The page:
Ding. Ding. Ding.
I looked over at my purse. Somewhere in its murky depths, my cell phone was clanging with repeated notifications. I fished the device from my bag and stared at the screen in shock.
Our parish’s Twitter account, which I manage, was exploding. Something I’d posted had triggered over 5,000 views, 700 likes and 130 retweets. Several people had commented, none of whom I recognized.
And the tweet that had started it all?
A picture of our priests updating the parish sign with the words of Genesis 3:19: “Remember you are dust, and to dust you shall return.”
I was puzzled. I’d uploaded that tweet the night before Ash Wednesday, with a note about our Mass schedule for the next day. I’d posted a number of items since then, and it was now the first Sunday of Lent. Why had this tweet suddenly caught fire?
I scanned through the list of Twitter users who’d liked or retweeted the post. Some were local; many were not – one was from Hawaii, and I rather doubted we’d see him any time soon at one of our Masses here in Northeast Philly. A number appeared to be Christian, with Bible verses listed in their user profiles.
But most seemed to be quite ordinary people, not particularly religious, let alone Catholic. We’d even received a like from a user who called herself the “Zombie Killin’ Queen.”
I started to panic. Was this cyber support sincere or sarcastic? Had I managed to turn our parish’s priests into an online joke?
Breathing a nervous prayer, I tapped my way through the comments. And as I reviewed them, I realized what had sparked the activity: the Scripture listed on the parish sign.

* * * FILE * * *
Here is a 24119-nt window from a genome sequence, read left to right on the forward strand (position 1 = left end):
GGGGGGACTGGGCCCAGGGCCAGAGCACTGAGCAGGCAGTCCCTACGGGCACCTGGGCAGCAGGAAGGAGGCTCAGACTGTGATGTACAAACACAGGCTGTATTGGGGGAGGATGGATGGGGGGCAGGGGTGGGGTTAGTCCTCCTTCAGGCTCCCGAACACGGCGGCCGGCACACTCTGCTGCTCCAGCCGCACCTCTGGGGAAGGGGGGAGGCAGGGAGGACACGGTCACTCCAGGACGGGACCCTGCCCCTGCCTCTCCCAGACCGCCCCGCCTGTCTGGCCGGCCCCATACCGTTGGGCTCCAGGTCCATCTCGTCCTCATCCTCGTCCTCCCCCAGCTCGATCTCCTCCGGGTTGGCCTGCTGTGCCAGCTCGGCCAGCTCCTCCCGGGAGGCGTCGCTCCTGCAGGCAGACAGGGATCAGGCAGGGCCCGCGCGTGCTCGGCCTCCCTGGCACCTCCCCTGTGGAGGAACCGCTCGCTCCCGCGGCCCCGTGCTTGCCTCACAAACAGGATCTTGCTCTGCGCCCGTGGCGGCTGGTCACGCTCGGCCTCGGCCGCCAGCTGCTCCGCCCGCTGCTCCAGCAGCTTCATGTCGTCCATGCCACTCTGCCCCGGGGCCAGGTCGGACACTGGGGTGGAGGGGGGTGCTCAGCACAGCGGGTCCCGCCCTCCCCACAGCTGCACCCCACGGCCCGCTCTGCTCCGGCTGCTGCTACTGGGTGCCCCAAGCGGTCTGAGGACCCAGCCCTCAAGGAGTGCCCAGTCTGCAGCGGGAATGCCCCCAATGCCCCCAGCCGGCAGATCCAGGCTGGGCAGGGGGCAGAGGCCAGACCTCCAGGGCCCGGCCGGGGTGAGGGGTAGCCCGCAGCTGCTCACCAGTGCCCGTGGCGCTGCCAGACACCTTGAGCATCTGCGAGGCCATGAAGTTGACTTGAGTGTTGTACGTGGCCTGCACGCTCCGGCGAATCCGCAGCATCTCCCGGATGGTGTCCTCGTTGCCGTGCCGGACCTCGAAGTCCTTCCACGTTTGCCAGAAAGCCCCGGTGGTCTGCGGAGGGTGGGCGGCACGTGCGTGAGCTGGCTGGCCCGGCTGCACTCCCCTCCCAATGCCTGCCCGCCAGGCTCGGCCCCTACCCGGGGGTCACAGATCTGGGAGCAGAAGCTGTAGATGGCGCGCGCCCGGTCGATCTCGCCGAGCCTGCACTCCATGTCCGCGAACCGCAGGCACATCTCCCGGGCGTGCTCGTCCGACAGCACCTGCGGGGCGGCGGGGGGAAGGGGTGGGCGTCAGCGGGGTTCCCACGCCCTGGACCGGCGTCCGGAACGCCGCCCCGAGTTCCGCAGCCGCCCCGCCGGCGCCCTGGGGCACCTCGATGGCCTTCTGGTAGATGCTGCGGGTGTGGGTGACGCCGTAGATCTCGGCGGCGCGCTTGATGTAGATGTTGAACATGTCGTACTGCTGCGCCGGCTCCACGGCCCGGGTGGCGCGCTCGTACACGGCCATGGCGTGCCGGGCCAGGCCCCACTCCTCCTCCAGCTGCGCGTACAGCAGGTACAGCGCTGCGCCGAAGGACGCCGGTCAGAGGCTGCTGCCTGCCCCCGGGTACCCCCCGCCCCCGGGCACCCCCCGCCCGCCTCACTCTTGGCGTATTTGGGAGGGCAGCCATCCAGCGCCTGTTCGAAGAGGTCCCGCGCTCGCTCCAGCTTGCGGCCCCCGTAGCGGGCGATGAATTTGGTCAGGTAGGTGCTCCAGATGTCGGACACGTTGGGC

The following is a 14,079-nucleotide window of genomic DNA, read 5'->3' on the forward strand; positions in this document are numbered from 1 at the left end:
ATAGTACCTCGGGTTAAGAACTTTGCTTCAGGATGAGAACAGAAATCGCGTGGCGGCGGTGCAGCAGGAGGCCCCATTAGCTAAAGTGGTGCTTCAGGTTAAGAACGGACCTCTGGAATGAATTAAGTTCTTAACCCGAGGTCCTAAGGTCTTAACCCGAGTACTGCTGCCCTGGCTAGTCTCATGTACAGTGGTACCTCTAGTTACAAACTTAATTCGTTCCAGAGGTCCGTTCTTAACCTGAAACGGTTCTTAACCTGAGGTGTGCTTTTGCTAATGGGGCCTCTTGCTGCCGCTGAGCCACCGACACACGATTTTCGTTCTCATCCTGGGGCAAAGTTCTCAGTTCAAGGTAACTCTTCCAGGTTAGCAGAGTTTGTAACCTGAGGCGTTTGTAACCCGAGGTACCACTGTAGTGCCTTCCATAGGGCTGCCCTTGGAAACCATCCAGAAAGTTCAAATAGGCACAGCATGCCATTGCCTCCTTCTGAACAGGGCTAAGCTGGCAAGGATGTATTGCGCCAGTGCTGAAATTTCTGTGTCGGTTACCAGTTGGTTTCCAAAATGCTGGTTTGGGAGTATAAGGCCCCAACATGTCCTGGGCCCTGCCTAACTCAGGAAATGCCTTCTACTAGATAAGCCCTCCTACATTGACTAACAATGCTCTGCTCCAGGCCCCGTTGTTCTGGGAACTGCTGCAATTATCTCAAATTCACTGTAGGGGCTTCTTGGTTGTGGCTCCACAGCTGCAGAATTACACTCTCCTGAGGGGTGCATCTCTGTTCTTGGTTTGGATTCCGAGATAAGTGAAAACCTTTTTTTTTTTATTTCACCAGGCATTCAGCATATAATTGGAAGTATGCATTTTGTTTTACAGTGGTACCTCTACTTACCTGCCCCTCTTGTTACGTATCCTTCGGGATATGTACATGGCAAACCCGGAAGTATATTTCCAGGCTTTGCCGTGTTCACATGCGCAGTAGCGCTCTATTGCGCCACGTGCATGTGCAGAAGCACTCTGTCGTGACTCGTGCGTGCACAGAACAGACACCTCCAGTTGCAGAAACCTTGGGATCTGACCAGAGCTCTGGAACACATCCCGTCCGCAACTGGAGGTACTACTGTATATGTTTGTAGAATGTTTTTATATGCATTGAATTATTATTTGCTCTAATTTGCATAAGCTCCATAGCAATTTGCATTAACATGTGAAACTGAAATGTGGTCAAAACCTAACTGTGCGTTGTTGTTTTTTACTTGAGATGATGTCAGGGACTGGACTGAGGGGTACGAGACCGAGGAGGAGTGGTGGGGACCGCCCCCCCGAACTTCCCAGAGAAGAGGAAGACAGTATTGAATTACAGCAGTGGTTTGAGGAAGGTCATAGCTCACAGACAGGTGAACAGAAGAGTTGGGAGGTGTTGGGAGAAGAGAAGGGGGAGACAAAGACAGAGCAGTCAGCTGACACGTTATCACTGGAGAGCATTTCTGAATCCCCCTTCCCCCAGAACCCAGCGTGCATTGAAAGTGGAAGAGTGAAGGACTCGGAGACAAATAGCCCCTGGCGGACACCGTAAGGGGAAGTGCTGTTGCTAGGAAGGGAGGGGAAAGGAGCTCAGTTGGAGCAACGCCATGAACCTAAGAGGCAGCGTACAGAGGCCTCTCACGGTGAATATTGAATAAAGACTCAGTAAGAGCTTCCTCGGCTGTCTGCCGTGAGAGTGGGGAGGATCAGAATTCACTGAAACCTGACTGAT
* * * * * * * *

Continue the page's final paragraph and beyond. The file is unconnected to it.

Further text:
“Gotta love Catholics,” drawled one woman. “We’ll always remind you how insignificant you really are.”
I groaned. I’d had to persuade our pastor about the value of a Twitter account. Comments like this one would certainly make him rethink my case.
“Nailed it,” another user remarked. “But we’re so jaded. Who really believes this anymore?”
Well, a bit more hopeful, I thought. At least this guy affirmed the Scripture; he just wondered if modern society could do the same.
Then I saw a third comment that stopped me in mid-scroll on my phone screen.
“I have always found this oddly comforting,” confessed a woman named Nora.
And she’s right.
“Today we need to hear the ‘you are dust and to dust you will return’ of Ash Wednesday,” St. John Paul II declared, “so that the definitive truth of the Gospel, the truth about the resurrection, will unfold before us: believe in the Gospel.”
That truth is written in the dust, as Father Bernard Ukwuegbu observes.
“The ash is the mud, the material from which God fashioned humanity in his own image and likeness; and out of which he re-created humanity anew in the image and likeness of his Son from death to new life,” Father Ukwuegbu writes.
This ancient symbol of penitence helps us to admit our limitations and to surrender to God’s merciful love.
“The ash on our forehead encourages us to drop all the daily masks that we carry about and to come to God just as we are,” Father Ukwuegbu.
When we do just that, the Lord can redeem and heal us, as a close friend reminded me.
After I’d asked for his take on our tweet’s popularity, he replied without hesitation, “It’s the bluntness of the Scripture. We need to hear it.”
And he should know. Addiction had ravaged him until, broken, he relinquished the ashes of his life to the Lord. Transformed by Christ’s love, he now leads support groups and actively ministers to the homeless and the addicted.
This Lent, may the ashes we have received give us strange comfort; in a world of fake news, may this honest dust renew our hope.
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